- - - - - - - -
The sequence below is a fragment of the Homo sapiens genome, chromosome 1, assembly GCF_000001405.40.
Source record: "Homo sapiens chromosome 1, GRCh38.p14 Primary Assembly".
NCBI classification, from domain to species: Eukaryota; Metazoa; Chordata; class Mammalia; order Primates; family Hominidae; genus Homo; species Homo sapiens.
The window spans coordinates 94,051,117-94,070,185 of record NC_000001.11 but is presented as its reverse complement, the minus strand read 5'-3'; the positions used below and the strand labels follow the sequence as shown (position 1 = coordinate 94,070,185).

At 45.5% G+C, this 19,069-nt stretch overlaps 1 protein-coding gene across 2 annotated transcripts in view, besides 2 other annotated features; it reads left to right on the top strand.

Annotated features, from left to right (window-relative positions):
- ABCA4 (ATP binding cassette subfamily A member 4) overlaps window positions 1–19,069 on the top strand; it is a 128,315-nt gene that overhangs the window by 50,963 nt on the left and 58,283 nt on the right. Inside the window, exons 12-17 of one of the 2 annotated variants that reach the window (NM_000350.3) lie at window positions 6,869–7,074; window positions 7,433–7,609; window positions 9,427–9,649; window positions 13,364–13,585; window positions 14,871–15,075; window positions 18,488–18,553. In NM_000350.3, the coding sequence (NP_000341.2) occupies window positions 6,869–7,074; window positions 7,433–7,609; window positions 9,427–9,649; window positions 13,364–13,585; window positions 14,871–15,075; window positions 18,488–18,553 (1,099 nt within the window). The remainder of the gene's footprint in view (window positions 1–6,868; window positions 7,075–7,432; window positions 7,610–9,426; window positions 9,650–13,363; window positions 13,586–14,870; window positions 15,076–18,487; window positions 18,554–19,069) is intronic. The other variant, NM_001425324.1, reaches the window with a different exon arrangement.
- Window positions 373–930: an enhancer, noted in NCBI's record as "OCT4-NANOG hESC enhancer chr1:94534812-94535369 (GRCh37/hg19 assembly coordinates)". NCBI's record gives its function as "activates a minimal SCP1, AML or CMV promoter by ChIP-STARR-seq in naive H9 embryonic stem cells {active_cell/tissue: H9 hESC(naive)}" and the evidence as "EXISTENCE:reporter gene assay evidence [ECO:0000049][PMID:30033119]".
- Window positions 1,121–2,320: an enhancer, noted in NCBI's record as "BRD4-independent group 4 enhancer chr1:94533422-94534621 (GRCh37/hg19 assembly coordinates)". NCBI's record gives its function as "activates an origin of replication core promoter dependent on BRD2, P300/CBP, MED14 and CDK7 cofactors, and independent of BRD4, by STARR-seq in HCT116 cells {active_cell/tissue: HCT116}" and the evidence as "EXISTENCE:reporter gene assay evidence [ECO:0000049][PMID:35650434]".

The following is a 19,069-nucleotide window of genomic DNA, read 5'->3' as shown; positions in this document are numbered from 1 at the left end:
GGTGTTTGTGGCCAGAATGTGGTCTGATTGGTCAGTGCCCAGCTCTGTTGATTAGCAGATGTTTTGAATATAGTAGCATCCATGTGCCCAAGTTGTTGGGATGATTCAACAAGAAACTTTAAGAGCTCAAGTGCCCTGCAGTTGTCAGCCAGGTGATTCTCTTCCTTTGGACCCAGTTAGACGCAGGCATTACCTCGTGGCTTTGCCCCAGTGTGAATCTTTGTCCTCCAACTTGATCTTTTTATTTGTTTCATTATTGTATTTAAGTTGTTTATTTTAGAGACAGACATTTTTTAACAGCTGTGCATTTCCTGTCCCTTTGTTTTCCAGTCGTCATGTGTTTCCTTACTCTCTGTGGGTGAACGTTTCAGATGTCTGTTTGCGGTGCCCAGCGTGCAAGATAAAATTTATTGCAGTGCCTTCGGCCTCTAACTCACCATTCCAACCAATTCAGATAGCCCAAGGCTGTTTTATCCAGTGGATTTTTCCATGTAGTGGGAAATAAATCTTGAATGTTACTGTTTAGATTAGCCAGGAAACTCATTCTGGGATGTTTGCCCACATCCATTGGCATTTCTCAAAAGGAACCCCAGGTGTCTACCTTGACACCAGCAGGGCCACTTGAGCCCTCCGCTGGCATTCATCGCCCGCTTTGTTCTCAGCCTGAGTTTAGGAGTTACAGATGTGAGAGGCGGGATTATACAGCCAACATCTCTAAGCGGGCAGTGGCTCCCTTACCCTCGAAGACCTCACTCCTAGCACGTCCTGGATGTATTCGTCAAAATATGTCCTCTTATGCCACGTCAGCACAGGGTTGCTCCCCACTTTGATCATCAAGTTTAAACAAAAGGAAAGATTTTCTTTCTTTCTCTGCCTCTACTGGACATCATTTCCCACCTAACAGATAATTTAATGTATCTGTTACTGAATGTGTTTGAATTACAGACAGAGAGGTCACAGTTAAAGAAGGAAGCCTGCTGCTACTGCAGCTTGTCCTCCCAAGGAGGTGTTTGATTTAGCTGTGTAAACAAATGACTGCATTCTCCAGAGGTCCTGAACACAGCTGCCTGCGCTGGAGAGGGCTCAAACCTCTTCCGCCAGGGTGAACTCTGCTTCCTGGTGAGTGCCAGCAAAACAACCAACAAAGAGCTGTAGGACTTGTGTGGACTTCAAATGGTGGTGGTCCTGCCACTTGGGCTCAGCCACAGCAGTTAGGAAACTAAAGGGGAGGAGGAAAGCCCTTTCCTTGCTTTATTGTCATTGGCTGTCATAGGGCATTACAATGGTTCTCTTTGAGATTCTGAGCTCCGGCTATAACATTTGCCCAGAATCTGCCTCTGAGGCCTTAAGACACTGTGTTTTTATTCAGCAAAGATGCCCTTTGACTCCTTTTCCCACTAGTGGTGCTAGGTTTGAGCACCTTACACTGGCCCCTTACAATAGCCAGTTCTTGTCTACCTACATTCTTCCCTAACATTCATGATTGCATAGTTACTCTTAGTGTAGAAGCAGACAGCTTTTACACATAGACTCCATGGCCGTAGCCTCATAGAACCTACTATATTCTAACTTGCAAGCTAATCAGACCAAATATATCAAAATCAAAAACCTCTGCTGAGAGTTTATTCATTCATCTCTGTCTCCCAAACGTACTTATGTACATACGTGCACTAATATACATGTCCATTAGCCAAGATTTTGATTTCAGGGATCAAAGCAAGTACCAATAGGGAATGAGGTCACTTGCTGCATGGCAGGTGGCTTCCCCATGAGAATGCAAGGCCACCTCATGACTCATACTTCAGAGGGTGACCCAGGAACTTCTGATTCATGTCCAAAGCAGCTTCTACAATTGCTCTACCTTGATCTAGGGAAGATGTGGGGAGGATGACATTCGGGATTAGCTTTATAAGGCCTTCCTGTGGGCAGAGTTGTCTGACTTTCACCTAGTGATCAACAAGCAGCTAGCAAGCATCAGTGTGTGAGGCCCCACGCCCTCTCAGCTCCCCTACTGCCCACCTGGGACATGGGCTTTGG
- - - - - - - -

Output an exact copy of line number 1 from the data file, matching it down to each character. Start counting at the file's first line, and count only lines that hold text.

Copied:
The sequence below is a fragment of the Homo sapiens genome, chromosome 1, assembly GCF_000001405.40.